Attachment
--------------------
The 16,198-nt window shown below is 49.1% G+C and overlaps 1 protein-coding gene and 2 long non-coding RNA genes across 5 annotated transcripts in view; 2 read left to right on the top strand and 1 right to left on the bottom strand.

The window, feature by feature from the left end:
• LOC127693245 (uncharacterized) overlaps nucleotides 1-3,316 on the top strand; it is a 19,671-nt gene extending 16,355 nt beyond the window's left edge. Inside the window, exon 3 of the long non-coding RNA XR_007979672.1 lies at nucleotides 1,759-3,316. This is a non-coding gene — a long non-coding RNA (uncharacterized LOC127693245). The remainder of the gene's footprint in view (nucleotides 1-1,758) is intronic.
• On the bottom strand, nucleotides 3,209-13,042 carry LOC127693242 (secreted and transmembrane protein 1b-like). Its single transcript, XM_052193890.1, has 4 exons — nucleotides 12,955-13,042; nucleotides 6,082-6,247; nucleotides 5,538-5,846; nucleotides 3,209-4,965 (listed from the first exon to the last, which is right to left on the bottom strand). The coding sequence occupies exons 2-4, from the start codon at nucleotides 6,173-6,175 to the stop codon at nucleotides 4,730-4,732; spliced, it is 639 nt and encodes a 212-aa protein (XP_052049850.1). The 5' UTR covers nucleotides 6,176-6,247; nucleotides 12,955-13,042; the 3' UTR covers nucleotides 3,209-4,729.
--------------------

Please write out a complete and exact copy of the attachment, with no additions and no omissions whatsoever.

The 16,198-nt window shown below is 49.1% G+C and overlaps 1 protein-coding gene and 2 long non-coding RNA genes across 5 annotated transcripts in view; 2 read left to right on the top strand and 1 right to left on the bottom strand.

The window, feature by feature from the left end:
• LOC127693245 (uncharacterized) overlaps nucleotides 1-3,316 on the top strand; it is a 19,671-nt gene extending 16,355 nt beyond the window's left edge. Inside the window, exon 3 of the long non-coding RNA XR_007979672.1 lies at nucleotides 1,759-3,316. This is a non-coding gene — a long non-coding RNA (uncharacterized LOC127693245). The remainder of the gene's footprint in view (nucleotides 1-1,758) is intronic.
• On the bottom strand, nucleotides 3,209-13,042 carry LOC127693242 (secreted and transmembrane protein 1b-like). Its single transcript, XM_052193890.1, has 4 exons — nucleotides 12,955-13,042; nucleotides 6,082-6,247; nucleotides 5,538-5,846; nucleotides 3,209-4,965 (listed from the first exon to the last, which is right to left on the bottom strand). The coding sequence occupies exons 2-4, from the start codon at nucleotides 6,173-6,175 to the stop codon at nucleotides 4,730-4,732; spliced, it is 639 nt and encodes a 212-aa protein (XP_052049850.1). The 5' UTR covers nucleotides 6,176-6,247; nucleotides 12,955-13,042; the 3' UTR covers nucleotides 3,209-4,729.